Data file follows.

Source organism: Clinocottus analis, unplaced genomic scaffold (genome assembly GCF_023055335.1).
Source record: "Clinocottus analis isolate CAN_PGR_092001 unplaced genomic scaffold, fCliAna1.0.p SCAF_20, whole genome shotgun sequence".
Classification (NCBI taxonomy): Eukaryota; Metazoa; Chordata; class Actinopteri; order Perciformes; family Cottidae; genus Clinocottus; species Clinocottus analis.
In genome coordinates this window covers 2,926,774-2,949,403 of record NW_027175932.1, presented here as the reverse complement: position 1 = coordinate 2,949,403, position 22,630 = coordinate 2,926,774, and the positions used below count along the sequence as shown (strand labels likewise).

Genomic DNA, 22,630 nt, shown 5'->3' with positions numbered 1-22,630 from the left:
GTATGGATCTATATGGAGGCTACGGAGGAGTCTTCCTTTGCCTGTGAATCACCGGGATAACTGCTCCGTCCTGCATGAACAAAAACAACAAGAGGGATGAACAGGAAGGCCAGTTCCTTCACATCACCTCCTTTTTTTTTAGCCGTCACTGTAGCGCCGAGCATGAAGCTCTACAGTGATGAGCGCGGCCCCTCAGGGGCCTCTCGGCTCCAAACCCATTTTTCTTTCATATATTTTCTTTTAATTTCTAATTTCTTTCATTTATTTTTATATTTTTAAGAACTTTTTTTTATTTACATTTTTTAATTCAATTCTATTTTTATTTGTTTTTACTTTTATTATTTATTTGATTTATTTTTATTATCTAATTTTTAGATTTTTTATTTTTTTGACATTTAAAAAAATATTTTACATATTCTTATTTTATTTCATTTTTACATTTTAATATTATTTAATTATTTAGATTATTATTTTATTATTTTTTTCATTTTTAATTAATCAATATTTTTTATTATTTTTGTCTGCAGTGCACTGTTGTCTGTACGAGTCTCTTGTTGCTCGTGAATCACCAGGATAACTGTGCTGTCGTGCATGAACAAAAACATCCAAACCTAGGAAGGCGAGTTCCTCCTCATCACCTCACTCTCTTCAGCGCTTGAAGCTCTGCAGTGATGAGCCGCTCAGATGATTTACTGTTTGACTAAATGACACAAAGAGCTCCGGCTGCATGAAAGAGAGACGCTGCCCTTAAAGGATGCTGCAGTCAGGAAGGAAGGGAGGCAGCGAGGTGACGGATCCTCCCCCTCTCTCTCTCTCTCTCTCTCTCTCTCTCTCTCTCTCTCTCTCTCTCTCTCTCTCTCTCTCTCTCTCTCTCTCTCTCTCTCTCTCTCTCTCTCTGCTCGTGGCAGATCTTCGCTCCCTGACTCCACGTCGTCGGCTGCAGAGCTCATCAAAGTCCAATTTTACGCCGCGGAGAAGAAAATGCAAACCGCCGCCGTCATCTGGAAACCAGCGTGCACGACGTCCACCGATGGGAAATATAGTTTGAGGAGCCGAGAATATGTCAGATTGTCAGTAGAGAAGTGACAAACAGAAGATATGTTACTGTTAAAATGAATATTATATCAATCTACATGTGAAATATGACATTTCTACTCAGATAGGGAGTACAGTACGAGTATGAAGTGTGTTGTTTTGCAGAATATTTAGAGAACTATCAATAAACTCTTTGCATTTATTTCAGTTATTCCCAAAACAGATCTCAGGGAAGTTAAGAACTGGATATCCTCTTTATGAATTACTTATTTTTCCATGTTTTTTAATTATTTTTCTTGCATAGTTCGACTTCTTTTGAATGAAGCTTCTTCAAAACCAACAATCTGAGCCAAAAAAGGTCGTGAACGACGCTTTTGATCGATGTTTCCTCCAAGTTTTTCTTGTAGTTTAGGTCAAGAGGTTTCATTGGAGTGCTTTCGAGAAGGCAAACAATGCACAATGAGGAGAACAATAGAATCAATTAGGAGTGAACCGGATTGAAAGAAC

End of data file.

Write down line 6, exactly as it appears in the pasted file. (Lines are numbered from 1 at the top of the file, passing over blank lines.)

GTATGGATCTATATGGAGGCTACGGAGGAGTCTTCCTTTGCCTGTGAATCACCGGGATAACTGCTCCGTCCTGCATGAACAAAAACAACAAGAGGGATGAACAGGAAGGCCAGTTCCTTCACATCACCTCCTTTTTTTTTAGCCGTCACTGTAGCGCCGAGCATGAAGCTCTACAGTGATGAGCGCGGCCCCTCAGGGGCCTCTCGGCTCCAAACCCATTTTTCTTTCATATATTTTCTTTTAATTTCTAATTTCTTTCATTTATTTTTATATTTTTAAGAACTTTTTTTTATTTACATTTTTTAATTCAATTCTATTTTTATTTGTTTTTACTTTTATTATTTATTTGATTTATTTTTATTATCTAATTTTTAGATTTTTTATTTTTTTGACATTTAAAAAAATATTTTACATATTCTTATTTTATTTCATTTTTACATTTTAATATTATTTAATTATTTAGATTATTATTTTATTATTTTTTTCATTTTTAATTAATCAATATTTTTTATTATTTTTGTCTGCAGTGCACTGTTGTCTGTACGAGTCTCTTGTTGCTCGTGAATCACCAGGATAACTGTGCTGTCGTGCATGAACAAAAACATCCAAACCTAGGAAGGCGAGTTCCTCCTCATCACCTCACTCTCTTCAGCGCTTGAAGCTCTGCAGTGATGAGCCGCTCAGATGATTTACTGTTTGACTAAATGACACAAAGAGCTCCGGCTGCATGAAAGAGAGACGCTGCCCTTAAAGGATGCTGCAGTCAGGAAGGAAGGGAGGCAGCGAGGTGACGGATCCTCCCCCTCTCTCTCTCTCTCTCTCTCTCTCTCTCTCTCTCTCTCTCTCTCTCTCTCTCTCTCTCTCTCTCTCTCTCTCTCTCTCTCTCTCTCTCTCTCTGCTCGTGGCAGATCTTCGCTCCCTGACTCCACGTCGTCGGCTGCAGAGCTCATCAAAGTCCAATTTTACGCCGCGGAGAAGAAAATGCAAACCGCCGCCGTCATCTGGAAACCAGCGTGCACGACGTCCACCGATGGGAAATATAGTTTGAGGAGCCGAGAATATGTCAGATTGTCAGTAGAGAAGTGACAAACAGAAGATATGTTACTGTTAAAATGAATATTATATCAATCTACATGTGAAATATGACATTTCTACTCAGATAGGGAGTACAGTACGAGTATGAAGTGTGTTGTTTTGCAGAATATTTAGAGAACTATCAATAAACTCTTTGCATTTATTTCAGTTATTCCCAAAACAGATCTCAGGGAAGTTAAGAACTGGATATCCTCTTTATGAATTACTTATTTTTCCATGTTTTTTAATTATTTTTCTTGCATAGTTCGACTTCTTTTGAATGAAGCTTCTTCAAAACCAACAATCTGAGCCAAAAAAGGTCGTGAACGACGCTTTTGATCGATGTTTCCTCCAAGTTTTTCTTGTAGTTTAGGTCAAGAGGTTTCATTGGAGTGCTTTCGAGAAGGCAAACAATGCACAATGAGGAGAACAATAGAATCAATTAGGAGTGAACCGGATTGAAAGAAC